Zeitgeist Films // 1982 // 108 Minutes // Rated R
Reviewed by Judge William Lee // February 12th, 2008
"Four garments and a ladder do not lead us to a corpse."
-- Mr. Neville
Moving out of the realm of experimental short films, in 1982 Peter Greenaway (The Pillow Book) made his first feature-length narrative film. The Draughtsman's Contract was the transitional work between his focused treatments on personal obsessions to his larger canvas explorations of many of those same personal obsessions. Adapting his style for a more mainstream audience, the director lay the foundation in this work for a brand of movie that was all his own.
The English countryside in 1694 is the setting for grazing sheep, upper-class snobbery and nefarious stratagems. Mr. Neville (Anthony Higgins, Raiders of the Lost Ark) is a talented draughtsman with an ego to match. He boasts that he can affect a man's reputation by the manner in which he chooses to draw his house or his wife. While her husband is away, Mrs. Herbert (Janet Suzman, Antony and Cleopatra) commissions Mr. Neville to deliver 12 drawings of their estate in 12 days. "Your terms are exorbitant," he counters, "so must mine be." In addition to money, Mrs. Herbert reluctantly agrees to indulge Mr. Neville's sexual whims as payment for the drawings.
Sitting behind his drawing board and optical grid, Mr. Neville enjoys his ability to command members of the household and staff to vacate entire fields when he chooses. Occasionally, he trades barbs with Mr. Talmann, Mrs. Herbert's son-in-law, a pompous but slow German aristocrat. Despite his instructions for the staff to leave the landscape in a consistent condition, Mr. Neville begins to notice incongruent details in the scenes. Determined to draw the views exactly as he sees them, he incorporates the random items into his drawings: a pair of boots left on the hill, a nightshirt hanging from a bush, a ladder leading to a bedchamber. Mrs. Talmann (Anne-Louise Lambert, Picnic at Hanging Rock) also notices the discarded garments and asks Mr. Neville whether the series will eventually lead to the discovery of her father's body? Indeed, Mr. Herbert's corpse does turn up and the estate has suspects aplenty. Is Mr. Neville a witness or an accomplice to murder?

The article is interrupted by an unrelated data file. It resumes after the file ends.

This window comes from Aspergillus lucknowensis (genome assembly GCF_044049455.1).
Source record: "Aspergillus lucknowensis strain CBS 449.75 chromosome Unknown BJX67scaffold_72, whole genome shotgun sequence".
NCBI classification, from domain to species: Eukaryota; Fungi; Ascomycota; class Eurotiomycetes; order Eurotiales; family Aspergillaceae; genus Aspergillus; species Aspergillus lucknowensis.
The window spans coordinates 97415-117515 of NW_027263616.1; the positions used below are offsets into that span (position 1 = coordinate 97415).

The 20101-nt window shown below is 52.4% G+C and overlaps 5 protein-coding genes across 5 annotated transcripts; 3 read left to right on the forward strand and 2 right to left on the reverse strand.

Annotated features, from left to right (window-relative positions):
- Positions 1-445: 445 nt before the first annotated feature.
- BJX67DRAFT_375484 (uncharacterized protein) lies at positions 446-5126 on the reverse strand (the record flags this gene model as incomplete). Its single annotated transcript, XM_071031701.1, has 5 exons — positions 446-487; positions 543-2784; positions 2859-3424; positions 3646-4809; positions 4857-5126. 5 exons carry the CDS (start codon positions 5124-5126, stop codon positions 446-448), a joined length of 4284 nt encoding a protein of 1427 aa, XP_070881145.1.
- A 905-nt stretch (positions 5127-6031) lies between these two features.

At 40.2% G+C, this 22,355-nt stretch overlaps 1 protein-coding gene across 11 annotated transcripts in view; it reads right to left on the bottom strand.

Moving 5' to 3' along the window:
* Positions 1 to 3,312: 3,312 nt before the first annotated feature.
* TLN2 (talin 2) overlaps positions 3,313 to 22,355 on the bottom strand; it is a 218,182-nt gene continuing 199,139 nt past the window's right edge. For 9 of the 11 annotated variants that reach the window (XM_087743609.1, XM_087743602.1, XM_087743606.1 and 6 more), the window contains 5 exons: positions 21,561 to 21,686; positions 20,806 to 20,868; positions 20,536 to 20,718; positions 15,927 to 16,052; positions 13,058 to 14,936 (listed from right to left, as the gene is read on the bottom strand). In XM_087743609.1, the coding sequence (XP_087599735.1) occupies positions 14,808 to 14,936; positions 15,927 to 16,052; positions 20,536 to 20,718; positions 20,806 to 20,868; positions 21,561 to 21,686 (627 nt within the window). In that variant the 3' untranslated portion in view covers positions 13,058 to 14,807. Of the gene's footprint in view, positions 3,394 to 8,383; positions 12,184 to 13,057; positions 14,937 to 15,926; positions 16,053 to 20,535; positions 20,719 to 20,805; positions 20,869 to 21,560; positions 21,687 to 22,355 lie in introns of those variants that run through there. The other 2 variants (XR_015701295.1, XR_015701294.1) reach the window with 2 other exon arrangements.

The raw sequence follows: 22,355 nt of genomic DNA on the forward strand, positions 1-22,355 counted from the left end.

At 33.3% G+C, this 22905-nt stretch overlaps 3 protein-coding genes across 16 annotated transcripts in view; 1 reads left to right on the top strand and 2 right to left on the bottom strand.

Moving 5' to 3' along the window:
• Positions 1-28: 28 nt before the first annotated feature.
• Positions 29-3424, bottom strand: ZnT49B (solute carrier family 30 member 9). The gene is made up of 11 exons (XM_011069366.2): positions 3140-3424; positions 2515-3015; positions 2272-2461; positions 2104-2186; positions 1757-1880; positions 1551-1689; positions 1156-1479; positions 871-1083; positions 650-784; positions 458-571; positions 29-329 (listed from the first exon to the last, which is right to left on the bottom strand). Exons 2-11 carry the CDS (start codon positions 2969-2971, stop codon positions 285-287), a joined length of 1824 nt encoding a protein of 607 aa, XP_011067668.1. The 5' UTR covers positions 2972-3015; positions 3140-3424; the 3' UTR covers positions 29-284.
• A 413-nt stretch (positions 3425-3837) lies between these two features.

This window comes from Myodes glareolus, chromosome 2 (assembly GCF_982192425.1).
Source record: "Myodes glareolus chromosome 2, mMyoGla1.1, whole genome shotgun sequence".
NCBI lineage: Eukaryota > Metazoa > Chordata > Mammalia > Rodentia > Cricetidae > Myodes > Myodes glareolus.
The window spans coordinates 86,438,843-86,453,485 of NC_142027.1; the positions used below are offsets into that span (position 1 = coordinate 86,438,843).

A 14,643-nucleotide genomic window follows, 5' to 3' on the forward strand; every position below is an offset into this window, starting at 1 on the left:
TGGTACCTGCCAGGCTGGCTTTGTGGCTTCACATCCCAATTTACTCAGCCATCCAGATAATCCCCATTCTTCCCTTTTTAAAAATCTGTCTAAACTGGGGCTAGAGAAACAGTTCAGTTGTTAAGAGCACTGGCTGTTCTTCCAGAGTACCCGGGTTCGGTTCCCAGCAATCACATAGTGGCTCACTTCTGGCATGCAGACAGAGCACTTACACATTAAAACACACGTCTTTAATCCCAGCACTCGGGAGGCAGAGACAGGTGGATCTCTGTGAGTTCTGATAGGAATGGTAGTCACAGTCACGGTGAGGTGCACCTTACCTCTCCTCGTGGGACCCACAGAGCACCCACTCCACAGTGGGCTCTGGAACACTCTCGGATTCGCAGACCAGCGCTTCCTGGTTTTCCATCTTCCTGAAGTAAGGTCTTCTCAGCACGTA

Peter Greenaway is a unique artist in the filmmaking world. A trained painter, he worked as a documentary editor before making a series of experimental short films and the epic-length mock documentary The Falls. Challenged by a British Film Institute producer to make a mainstream film, he created The Draughtsman's Contract as his first narrative feature. A critical success, the film firmly established his name in the European art-house film world.
I've always found The Draughtsman's Contract to be an intriguing, but cold, movie. On its surface, there are many elements that are quite easily enjoyed. The period-piece whodunit narrative works well; the stylized costumes -- with exaggerated wigs that make the aristocrats look like demonic sheep -- are fun to look at; and the music by Michael Nyman (The Piano) is lively and memorable. The script is full of wit and complex enough that I appreciate the optional English subtitles on this DVD release. Each carefully assembled shot seems stuffed with meaning. Sometimes the cinematography makes allusions to Renaissance paintings, other times it reveals sly visual puns -- notice Mr. Neville's animalistic strut or his varying juxtaposition with the optical grid. Yet I felt that I wasn't fully getting it. There remained some elusive revelation that prevented me from fully embracing this movie. Thankfully, Greenaway provides a commentary track on this disc that enriches the movie for repeat viewings.
Using the scenes as starting points, Greenaway expounds on ideas that led to the creation of this story. His knowledge of English history is made clear when he explains the significance of the year in which he sets his story. The tension between Catholics and Protestants, the Dutch and German influences on English aristocratic society, the economic and legal issues of the day -- all of these factors were relevant to his characters. It isn't necessary to know these historical details to appreciate Draughtsman's but it is fascinating to hear how much thought went into establishing a real context for this drama.